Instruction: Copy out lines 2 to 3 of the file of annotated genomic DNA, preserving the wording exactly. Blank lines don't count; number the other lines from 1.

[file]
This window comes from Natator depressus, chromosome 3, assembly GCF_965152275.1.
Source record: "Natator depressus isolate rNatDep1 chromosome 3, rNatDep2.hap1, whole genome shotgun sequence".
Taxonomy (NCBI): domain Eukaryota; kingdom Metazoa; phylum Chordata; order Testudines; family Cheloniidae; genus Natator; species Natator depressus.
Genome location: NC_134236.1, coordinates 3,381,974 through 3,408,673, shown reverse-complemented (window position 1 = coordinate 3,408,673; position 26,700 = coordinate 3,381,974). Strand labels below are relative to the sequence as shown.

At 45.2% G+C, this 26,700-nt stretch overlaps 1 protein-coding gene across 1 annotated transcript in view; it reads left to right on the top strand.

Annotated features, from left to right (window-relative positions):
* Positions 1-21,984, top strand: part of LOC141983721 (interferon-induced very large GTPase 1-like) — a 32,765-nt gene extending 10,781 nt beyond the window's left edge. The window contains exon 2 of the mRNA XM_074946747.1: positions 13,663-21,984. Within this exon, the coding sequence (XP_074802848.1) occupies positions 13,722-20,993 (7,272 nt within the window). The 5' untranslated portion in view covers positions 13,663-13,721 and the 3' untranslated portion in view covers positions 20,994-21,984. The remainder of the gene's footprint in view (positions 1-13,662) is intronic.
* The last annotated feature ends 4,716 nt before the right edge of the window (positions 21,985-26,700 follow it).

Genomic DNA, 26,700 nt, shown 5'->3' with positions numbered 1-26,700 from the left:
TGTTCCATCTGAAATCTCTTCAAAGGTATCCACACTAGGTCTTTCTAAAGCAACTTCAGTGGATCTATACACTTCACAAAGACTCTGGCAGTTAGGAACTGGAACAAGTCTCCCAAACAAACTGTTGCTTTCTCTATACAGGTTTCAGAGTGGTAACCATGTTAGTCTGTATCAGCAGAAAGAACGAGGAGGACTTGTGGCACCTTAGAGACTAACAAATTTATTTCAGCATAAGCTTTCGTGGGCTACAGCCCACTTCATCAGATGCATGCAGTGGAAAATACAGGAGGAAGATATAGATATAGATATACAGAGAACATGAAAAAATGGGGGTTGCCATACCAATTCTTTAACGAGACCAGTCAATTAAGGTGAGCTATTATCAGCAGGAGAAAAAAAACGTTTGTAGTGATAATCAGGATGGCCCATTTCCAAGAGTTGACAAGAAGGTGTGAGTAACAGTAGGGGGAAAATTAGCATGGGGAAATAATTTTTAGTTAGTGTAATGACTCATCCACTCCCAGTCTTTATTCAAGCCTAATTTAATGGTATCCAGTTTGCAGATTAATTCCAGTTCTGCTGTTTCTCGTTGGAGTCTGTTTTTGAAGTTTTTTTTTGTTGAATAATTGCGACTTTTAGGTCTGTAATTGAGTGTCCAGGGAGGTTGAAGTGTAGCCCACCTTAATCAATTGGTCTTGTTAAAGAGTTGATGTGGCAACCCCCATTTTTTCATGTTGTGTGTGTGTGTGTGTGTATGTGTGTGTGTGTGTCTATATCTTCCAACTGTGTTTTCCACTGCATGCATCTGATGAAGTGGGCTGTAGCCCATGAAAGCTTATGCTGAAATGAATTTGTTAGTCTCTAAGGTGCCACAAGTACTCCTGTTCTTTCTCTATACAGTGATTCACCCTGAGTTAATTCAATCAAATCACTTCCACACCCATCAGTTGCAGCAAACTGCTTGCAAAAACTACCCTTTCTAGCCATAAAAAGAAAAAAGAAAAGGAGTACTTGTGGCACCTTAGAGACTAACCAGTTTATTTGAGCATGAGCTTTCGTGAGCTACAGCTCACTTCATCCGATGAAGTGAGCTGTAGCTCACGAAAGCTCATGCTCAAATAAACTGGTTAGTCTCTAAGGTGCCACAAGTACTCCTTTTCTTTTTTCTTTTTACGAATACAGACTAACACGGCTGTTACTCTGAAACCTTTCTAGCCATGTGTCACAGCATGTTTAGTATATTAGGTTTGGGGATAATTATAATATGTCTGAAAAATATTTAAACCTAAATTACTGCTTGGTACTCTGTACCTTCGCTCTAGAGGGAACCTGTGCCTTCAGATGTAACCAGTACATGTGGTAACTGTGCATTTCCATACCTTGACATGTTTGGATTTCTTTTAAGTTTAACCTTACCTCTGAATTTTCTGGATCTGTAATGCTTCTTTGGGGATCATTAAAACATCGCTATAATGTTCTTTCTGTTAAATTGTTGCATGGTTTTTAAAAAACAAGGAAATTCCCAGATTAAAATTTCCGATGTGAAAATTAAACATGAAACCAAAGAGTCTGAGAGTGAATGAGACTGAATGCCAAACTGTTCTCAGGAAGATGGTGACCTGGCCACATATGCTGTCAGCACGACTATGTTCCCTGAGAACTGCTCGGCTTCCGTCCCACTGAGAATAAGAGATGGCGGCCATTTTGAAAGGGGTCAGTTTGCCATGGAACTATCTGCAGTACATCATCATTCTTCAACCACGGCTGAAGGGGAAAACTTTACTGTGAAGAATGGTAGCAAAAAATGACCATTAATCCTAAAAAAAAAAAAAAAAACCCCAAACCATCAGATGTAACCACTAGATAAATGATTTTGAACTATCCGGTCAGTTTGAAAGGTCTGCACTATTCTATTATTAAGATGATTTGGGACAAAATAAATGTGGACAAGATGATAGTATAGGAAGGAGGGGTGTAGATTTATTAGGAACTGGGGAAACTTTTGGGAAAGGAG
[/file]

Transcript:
Source record: "Natator depressus isolate rNatDep1 chromosome 3, rNatDep2.hap1, whole genome shotgun sequence".
Taxonomy (NCBI): domain Eukaryota; kingdom Metazoa; phylum Chordata; order Testudines; family Cheloniidae; genus Natator; species Natator depressus.